Southwest Books of the Year
Browsing Complete List - A :
Clicking on a book cover will search for the book in the catalog. If it is not part of our collection, you may request it by clicking on the Can't Find It link. An icon indicates if the book is chosen by a panelist as one of the year's best.
- A Bailar! / Let's Dance!
- By Judith Ortiz Cofer. Pinata Books. $16.95.
- Judith Ortiz Cofer's newest bilingual children's book is published by Pinata Books, an imprint of Arte Publico Press from the University of Houston.
The premise seemed inviting at first but as the story went on I grew tired of the caricaturized illustrations.
I also expected the text to be fully bilingual and it was not. Spanish phrases were thrown into the text but the story itself was not translated into Spanish. [ ]
- Agaves: Living Sculptures for Landscapes and Containers
- By Greg Starr. Timber Press. 342 pp. Index. $39.95.
- All you ever wanted to know about agaves is included in this magnificent book with elegant colored illustrations. Over 80 species are detailed with temperature and moisture ranges. Although the focus is on the Southwest, agaves can do well in other climates. An index to specific types, a glossary, and a listing of agaves by size are all useful. This is a book that generalists and specialists can savor. [ ]
- Alexander O. Brodie: Frontiersman, Rough Rider, Governor
- By , Charles H. Herner. Texas Christian Univeristy Press. 267 pp. Index. $29.95.
- In this thoroughly researched and crisply written biography, Herner chronicles Brodie's long climb from army officer and civil engineer to fame in the Spanish American War (the idea for a regiment of cowboy cavalry was his), friendship with Theodore Roosevelt, and the governorship of Arizona Territory. Along the way, Herner advances strong arguments for Brodie's important role in Progressive politics and his singular contributions to the development of Arizona and the nation. This is a welcome, and long overdue, appraisal of an underappreciated figure in southwestern history. [ ]
- Alicia's Fruity Drinks / Las Aguas Frescas De Alicia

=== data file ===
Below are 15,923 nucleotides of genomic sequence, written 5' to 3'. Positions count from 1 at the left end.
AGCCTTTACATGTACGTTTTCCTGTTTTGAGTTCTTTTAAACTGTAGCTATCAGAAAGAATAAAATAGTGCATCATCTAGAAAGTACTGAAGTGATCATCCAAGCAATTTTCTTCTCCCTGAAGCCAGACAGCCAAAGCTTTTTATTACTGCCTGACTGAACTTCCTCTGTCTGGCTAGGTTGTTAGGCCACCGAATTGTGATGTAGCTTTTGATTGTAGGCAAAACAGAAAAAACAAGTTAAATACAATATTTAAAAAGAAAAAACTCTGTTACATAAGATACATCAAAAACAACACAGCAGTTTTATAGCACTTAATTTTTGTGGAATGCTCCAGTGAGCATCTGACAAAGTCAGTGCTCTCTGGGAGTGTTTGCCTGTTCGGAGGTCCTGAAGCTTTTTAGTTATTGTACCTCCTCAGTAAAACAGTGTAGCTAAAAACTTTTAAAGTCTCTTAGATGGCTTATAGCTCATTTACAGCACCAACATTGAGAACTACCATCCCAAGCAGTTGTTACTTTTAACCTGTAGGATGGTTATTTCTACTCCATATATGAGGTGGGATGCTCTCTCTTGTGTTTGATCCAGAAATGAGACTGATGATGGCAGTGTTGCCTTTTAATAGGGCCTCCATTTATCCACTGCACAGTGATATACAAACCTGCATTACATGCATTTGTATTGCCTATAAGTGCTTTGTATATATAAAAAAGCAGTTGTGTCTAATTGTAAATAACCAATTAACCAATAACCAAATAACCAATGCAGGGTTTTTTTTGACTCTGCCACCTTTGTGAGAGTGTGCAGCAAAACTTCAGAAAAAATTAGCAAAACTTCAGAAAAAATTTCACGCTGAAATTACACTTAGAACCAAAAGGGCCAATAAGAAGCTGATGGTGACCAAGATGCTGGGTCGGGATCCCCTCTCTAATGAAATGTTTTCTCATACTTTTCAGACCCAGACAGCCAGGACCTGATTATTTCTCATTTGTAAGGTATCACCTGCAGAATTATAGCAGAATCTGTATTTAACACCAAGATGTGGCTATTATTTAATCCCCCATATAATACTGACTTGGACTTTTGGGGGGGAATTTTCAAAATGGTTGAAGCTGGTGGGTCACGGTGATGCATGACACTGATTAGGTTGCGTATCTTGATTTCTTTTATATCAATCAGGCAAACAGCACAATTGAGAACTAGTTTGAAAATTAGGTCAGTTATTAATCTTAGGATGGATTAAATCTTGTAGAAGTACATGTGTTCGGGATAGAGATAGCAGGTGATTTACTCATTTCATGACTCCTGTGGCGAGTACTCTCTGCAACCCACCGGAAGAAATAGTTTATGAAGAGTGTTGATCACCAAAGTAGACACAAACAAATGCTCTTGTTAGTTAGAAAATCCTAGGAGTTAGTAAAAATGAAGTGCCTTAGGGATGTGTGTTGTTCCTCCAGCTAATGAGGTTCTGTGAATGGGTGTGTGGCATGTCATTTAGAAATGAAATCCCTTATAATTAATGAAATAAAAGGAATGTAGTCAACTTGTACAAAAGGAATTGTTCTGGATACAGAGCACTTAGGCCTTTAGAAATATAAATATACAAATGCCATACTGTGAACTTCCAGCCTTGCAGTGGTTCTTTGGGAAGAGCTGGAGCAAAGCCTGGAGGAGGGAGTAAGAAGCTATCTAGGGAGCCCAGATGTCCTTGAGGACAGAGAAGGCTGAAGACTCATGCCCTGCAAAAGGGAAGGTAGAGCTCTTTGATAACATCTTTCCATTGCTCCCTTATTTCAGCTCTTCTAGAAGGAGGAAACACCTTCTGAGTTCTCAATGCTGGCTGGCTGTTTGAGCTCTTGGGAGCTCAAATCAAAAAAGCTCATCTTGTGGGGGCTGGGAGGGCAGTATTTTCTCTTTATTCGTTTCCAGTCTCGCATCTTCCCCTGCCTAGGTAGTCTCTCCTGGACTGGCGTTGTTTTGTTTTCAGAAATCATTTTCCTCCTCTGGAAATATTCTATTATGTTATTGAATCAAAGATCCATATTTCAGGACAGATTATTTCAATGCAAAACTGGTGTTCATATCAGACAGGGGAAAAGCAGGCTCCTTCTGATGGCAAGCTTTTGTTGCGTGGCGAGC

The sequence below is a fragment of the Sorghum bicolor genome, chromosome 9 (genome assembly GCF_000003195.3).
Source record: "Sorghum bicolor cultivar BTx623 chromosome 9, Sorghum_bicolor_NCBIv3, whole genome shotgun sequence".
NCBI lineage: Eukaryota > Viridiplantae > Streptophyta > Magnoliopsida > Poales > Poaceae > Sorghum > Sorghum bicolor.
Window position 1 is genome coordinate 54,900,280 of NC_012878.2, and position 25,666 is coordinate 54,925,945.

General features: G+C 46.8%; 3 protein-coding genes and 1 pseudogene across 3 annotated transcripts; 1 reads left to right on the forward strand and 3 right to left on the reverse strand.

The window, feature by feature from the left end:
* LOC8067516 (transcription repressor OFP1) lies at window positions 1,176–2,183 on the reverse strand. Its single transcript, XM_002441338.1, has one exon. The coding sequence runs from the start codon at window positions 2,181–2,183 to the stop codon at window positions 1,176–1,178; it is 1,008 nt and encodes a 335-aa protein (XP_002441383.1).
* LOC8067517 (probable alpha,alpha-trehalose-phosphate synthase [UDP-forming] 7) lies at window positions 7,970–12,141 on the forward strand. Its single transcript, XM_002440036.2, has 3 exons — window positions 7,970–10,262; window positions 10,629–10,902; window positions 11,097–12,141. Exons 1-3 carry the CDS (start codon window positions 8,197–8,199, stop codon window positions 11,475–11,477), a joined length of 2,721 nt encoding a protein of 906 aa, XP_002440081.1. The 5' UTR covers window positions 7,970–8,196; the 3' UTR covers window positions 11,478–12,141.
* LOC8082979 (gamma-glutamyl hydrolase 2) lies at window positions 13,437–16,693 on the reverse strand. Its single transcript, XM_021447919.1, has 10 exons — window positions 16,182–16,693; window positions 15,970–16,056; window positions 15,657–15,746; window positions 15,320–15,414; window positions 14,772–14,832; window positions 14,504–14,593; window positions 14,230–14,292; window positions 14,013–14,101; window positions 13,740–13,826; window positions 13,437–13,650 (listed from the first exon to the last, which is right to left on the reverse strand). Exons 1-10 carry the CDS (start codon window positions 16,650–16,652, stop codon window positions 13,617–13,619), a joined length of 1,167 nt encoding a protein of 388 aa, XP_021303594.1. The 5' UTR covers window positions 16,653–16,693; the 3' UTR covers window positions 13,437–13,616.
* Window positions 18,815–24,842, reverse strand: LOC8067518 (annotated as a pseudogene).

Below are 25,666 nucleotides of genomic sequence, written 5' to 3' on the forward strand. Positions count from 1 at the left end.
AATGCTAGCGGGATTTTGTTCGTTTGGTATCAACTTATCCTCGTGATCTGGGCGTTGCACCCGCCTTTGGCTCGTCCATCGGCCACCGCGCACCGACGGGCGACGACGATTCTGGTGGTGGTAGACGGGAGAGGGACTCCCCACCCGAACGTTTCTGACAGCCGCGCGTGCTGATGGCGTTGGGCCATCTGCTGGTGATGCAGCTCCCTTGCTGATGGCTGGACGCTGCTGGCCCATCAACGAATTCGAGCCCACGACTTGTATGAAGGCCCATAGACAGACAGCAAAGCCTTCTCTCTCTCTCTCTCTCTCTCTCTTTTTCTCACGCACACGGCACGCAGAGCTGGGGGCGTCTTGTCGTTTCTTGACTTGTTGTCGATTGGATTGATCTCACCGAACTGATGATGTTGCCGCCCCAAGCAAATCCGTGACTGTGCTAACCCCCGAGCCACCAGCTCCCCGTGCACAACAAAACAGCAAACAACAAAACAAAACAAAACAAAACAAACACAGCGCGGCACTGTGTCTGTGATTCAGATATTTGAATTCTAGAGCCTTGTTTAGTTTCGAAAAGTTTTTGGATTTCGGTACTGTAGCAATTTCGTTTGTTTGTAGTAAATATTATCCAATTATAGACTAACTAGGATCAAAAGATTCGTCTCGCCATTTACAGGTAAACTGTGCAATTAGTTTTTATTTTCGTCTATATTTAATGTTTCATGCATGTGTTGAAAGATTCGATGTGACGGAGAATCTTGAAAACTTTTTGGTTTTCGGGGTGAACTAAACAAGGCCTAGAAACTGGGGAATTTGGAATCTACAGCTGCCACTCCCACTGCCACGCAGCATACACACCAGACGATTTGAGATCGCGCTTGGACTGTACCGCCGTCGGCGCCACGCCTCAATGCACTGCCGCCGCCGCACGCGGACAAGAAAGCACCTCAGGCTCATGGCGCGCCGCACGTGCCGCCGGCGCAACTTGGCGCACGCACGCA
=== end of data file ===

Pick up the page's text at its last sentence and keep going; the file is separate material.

- By Laura Lacamara, Lupe Ruiz-Flores. Pinata Books. $19.95.
- A brief bilingual picture book about the value of drinking fruit drinks, aguas frescas, instead of soda. When Alicia's soccer team member develops diabetes,
Alicia's mother decides to make natural fruit drinks to serve the girls instead of sodas. Everyone loves the new drinks which the team decides to call 'Alicia's Fruity Drinks'. [ ]
- Apache Tactics 1830-86
- By Robert N. Watt. Osprey Publishing Ltd.. 64 pp. Index. $18.95.
- Covering the five-and-a-half decades just prior to the surrender and deportation to Florida of both Geronimo and Mangas Coloradas Watt looks in detail at some of the Apache tactics of warfare. A number of excellent maps as well as fine modern color photographs help the reader understand the terrain and the movement of both Apache warriors and U.S. troops. [ ]
- Apricot Year, An
- By Martha Egan. Papalote Press. 285 pp. $25.95.
- When Luli, at the beginning of a month to do nothing but paint in Santa Fe, is told by her daughter of her abusive husband’s affair with a bimbo back in Green Bay, it seems like the end. In truth it is the beginning. Egan’s cast of wonderfully off-beat men and women show us, in their lives, how to learn from each other and how community can let us survive the tragedies that life sometimes throws our way. Santa Feans, I believe, will likely see people they know in the characters Egan creates and connects. [ ]